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Kwame Nkrumah

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Osagyefo Kwame Nkrumah
1989 CPA 6101.jpg
Kwame Nkrumah on a soviet postage stamp
3rd Chairman of the Organization of African Unity
In office
21 October 1965 – 24 February 1966
Preceded by Gamal Abdel Nasser
Succeeded by Joseph Arthur Ankrah
1st President of Ghana
In office
1 July 1960 – 24 February 1966
Preceded by The 5th Earl of Listowel
as Governor-General
Succeeded by Joseph Arthur Ankrah
as Chairman of the National Liberation Council
1st Prime Minister of Ghana
In office
6 March 1957 – 1 July 1960
Governor General Sir Charles Arden-Clarke until 24 June 1957
Lord Listowel 24 June 1957 - 1 July 1960
Preceded by Office Established
Succeeded by Himself
as President of Ghana
Personal details
Born (1909-09-21)21 September 1909
Nkroful, Gold Coast
Died 27 April 1972(1972-04-27) (aged 62)
Bucharest, Romania
Nationality British, Ghanaian
Political party Convention People's Party
Spouse(s) Fathia Rizk
Children Francis, Gamal,Samia and Sekou
Profession Lecturer

Osagyefo Kwame Nkrumah (21 September 1909 - 27 April 1972)[1] was a very influential 20th century advocate of Pan-Africanism. He was also the first President of Ghana, the first Prime Minister of Ghana and a founding member of the Organization of African Unity. Kwame Nkrumah is considered to be the father-figure of Pan-Africanism, liberating Ghana from british rule at the beginning of the 1960's at a time when most other Afrikan countries were under the overseas yolk. Nkrumah was a visionary, representing a view of Afrika that others dared not dream about, espousing a United States of Africa, a model which other Afrikan leaders have since discussed, if not pursued.

Early Life

In 1909, Kwame Nkrumah was born to Nyaniba[2][3] in Nkroful, Gold Coast.[4] Nkrumah graduated from the prestigious Achimota School in Accra in 1930,[1] studied at a roman catholic seminary, and taught at a catholic school in Axim. In 1935 he left Ghana for the united states, receiving a BA from Lincoln University, Pennsylvania in 1939, he received an STB (Bachelor of Sacred Theology) in 1942. Nkrumah earned a Master of Science in education from the University of Pennsylvania in 1942, and a Master of Arts in philosophy the following year. While lecturing in political science at Lincoln he was elected president of the African Students Organization of America and Canada. As an undergraduate at Lincoln he participated in at least one student theater production and published an essay on european government in Afrika in the student newspaper,The Lincolnian.[5]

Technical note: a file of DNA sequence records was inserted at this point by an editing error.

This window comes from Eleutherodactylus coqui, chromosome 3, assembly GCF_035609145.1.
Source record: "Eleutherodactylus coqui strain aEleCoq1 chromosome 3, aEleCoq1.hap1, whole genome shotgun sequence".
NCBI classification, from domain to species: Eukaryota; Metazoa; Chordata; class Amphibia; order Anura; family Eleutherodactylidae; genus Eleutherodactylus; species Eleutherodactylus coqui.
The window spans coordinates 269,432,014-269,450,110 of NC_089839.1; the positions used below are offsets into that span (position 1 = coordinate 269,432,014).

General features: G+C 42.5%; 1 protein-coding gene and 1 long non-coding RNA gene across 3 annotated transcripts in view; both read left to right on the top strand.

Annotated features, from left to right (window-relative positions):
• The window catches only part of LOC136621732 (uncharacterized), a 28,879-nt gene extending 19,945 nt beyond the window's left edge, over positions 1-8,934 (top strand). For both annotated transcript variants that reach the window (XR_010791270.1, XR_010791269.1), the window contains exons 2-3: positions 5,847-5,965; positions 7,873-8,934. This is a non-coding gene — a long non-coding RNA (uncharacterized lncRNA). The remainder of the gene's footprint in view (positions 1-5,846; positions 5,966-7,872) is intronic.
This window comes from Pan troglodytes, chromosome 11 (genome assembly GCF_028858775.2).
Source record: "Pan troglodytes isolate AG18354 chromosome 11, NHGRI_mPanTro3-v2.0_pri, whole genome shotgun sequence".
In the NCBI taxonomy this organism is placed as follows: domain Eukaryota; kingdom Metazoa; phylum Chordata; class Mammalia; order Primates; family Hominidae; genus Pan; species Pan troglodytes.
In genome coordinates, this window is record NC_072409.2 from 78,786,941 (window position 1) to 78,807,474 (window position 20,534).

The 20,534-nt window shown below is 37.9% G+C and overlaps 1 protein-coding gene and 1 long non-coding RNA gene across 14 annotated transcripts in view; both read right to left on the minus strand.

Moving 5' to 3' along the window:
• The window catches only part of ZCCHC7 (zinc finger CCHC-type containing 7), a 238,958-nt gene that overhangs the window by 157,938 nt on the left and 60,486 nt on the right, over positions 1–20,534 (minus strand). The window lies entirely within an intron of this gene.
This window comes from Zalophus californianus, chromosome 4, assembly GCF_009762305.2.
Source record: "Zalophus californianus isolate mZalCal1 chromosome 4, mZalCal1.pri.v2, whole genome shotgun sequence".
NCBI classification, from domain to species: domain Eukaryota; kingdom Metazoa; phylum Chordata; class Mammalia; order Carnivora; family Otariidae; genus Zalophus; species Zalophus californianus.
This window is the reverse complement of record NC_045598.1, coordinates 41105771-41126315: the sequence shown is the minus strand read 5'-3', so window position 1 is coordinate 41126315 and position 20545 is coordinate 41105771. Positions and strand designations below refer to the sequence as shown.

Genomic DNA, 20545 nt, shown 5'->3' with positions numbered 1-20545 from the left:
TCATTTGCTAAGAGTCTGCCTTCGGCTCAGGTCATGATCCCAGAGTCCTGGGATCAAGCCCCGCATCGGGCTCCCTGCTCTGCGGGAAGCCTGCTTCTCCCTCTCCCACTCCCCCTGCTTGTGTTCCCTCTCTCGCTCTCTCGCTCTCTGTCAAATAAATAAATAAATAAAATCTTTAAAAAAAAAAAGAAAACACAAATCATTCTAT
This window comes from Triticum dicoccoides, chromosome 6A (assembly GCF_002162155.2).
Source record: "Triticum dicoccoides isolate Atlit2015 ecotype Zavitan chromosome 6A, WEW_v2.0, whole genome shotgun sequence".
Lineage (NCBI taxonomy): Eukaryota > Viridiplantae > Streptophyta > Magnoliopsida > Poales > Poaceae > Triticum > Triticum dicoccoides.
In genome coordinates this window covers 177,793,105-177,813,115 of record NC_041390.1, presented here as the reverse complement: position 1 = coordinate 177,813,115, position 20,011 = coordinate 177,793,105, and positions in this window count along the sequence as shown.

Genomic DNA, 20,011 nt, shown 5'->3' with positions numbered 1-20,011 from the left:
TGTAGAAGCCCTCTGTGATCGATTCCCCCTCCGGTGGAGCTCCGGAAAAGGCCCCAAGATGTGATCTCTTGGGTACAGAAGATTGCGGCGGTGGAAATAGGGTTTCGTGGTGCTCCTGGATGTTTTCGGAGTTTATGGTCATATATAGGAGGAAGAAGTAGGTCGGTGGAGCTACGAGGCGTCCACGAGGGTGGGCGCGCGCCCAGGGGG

During his time in the united states, Nkrumah preached at black Presbyterian Churches in Philadelphia and New York City. He read books about politics and divinity, and tutored students in philosophy. Nkrumah encountered the ideas of Marcus Garvey, and in 1943 met and began a lengthy correspondence with Trinidadian C.L.R. James.

He arrived in london in May 1945 intending to study at the LSE. After meeting with George Padmore, he helped organize the Fifth Pan-African Congress in manchester, england. Then he founded the West African National Secretariat to work for the decolonization of Afrika. Nkrumah served as Vice-President of the West African Students' Union (WASU).

Over his lifetime, Nkrumah was awarded honorary doctorates by Lincoln University, Moscow State University; Cairo University in Cairo, Egypt and many other universities.

notes

  1. 1.0 1.1 E. Jessup, John. An Encyclopedic Dictionary of Conflict and Conflict Resolution, 1945-1996. p. 533. 
  2. "Rulers - Nkrumah, Kwame". Lists of heads of state and heads of government. Rulers.org. Retrieved 2007-03-24. 
  3. Asante Fordjour (6 March 2006). "Nkrumah And The Big Six". Feature Article. Ghana Home Page. Retrieved 2007-04-30. 
  4. Yaw Owusu, Robert (2005). Kwame Nkrumah's Liberation Thought: A Paradigm for Religious Advocacy in Contemporary Ghana. p. 97. 
  5. special Collections and Archives, Lincoln University.
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